School pupils are bearing the brunt of an administrative crisis and a teacher strike in the Eastern Cape education department, a parent body said on Wednesday.

“The strikes are just an excuse and the rural children and poor children are the ones who suffer,” said the National Association of Parents in School Governance.

Chairman Mahlomola Kekana said education in the Eastern Cape needed to be tackled holistically.

The SA Democratic Teachers' Union (Sadtu) in the Eastern Cape has been on a go-slow since the school year began, claiming it had been overburdened because of the reshuffling of temporary teachers.

Provincial education department spokesman Loyiso Pulumani said the redeployment of teachers was an annual occurrence.

The process was determined by school intake numbers and the need to redistribute teachers according to where their subjects of expertise were needed.

Sadtu has embarked on protests at education offices in the province and locked staff out of the head office in Zwelitsha on Tuesday.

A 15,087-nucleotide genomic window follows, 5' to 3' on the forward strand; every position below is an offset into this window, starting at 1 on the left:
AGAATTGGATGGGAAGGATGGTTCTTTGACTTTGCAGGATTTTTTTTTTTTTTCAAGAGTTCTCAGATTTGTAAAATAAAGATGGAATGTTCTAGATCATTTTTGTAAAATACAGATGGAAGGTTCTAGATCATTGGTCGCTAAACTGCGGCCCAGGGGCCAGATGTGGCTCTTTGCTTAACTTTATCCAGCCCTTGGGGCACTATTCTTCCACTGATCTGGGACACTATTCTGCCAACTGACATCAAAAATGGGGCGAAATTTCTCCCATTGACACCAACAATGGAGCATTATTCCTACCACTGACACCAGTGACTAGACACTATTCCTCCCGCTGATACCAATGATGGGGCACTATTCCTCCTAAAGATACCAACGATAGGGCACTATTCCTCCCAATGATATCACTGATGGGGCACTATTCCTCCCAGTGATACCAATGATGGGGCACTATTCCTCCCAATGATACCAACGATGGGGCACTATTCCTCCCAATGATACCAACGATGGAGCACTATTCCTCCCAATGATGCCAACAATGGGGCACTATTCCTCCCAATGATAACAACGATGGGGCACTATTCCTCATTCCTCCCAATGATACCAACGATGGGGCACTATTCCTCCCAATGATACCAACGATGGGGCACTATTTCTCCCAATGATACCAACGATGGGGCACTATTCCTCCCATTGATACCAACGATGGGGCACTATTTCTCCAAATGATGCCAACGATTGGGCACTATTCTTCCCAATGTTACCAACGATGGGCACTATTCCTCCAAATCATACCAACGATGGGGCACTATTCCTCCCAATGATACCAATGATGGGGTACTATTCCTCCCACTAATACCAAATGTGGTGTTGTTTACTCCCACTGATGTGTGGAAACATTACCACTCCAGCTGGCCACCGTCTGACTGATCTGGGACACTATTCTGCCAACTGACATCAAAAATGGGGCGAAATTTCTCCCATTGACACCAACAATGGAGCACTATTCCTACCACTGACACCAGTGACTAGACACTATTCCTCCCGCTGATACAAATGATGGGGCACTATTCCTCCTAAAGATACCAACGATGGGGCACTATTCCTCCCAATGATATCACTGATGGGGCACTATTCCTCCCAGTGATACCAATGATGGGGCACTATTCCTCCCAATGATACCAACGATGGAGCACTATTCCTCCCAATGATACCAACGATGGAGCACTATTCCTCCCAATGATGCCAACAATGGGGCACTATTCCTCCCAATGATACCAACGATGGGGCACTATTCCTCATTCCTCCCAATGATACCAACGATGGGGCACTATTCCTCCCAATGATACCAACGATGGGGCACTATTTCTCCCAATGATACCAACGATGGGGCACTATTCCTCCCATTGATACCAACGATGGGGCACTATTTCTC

It demanded the removal of department head Modidima Mannya, claiming he had caused a range of problems in the department.

Kekana said that while there were administrative problems in the department, it appeared that Sadtu might have a political agenda in campaigning for the removal of Mannya.

“We don't believe firing Mannya is a solution. There was mismanagement before Mannya was appointed,” he said.

“We strongly believe the Eastern Cape education department cannot resolve its problems and that the national government should take over the administration.”

Kekana said shortages of teaching support material needed to be fixed, and engagement was required between all levels of the department, parents, and governing bodies.

Sadtu's strike was worsening rather than resolving the situation, he said.

“Teachers are supposed to be like parents to our children when they are at school... we appeal to Sadtu to return to class.” - Sapa